According to Russian President Vladimir Putin, Russia possesses a “sufficient stockpile” of cluster bombs. He also said that Russia “withholds the right to execute reciprocal action” if Ukraine uses the contentious weapons.
In his initial remarks on the U.S.’s delivery of cluster bombs to Ukraine, Putin claimed that Russia had not yet utilized cluster bombs in its ongoing conflict in Ukraine.
Although both Russia and Ukraine had deployed cluster bombs, and it had been widely documented by The AP and international humanitarian groups, he said, “Until now, we haven’t done this, we haven’t used it, and we haven’t had such a necessity.”
Cluster bombs sent by the United States have arrived in Ukraine, according to a statement from the Pentagon on Thursday.
The munitions, which are bombs that will explode in the air and then scatter dozens of smaller bomblets, are viewed by the U.S. as a way of providing Kyiv with the weapons it desperately requires to reinforce its attack to break through Russian defenses. President Biden made the ultimate choice this week after months of heated discussion among American officials.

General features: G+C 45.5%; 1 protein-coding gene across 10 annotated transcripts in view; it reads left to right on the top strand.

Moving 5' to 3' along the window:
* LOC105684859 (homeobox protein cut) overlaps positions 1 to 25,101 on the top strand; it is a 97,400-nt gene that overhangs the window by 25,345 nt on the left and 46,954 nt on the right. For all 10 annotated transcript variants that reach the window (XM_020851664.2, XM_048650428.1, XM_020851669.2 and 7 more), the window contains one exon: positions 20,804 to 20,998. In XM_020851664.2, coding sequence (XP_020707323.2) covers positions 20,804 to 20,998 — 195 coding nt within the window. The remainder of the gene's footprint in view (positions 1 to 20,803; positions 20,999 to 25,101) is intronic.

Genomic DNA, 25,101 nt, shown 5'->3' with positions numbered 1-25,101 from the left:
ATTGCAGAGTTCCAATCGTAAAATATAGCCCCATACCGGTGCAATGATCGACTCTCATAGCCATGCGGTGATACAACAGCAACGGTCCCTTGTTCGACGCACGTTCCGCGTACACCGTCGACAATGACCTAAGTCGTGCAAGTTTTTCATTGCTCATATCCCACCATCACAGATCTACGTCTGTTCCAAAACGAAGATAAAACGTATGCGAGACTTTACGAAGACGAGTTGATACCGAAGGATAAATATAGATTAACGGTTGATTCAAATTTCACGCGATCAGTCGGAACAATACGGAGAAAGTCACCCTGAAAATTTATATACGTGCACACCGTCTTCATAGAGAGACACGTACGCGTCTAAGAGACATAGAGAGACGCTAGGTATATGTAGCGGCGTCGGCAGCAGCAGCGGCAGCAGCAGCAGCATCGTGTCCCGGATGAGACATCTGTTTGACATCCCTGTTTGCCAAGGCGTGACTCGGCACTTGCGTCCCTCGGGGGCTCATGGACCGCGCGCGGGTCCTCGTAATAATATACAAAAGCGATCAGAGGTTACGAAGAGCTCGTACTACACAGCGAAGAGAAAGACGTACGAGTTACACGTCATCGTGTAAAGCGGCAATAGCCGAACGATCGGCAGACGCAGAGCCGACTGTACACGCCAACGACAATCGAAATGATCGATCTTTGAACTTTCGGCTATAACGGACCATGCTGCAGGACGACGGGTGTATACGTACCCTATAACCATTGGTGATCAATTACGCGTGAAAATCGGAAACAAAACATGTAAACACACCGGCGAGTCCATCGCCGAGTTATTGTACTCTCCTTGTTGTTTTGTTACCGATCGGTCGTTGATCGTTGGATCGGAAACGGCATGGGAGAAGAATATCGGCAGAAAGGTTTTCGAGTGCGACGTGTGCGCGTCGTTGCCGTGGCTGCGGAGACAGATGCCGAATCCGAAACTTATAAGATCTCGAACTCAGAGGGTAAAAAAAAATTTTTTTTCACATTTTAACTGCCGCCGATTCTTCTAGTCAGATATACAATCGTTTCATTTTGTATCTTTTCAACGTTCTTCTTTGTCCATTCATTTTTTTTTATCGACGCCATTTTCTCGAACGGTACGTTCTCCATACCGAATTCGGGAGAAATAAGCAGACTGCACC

As a result of its high “dud rate,” or the tendency to often leave unexploded bomblets behind that might hurt civilians long after a war has finished, cluster bombs have long been condemned by humanitarian organizations and several U.S. allies.
The weapons the U.S. is sending have been upgraded so that they leave behind much fewer unexploded rounds, according to supporters, who claim that Russia has already been employing cluster bombs in Ukraine. Ukraine has committed to solely using them away from heavily populated regions.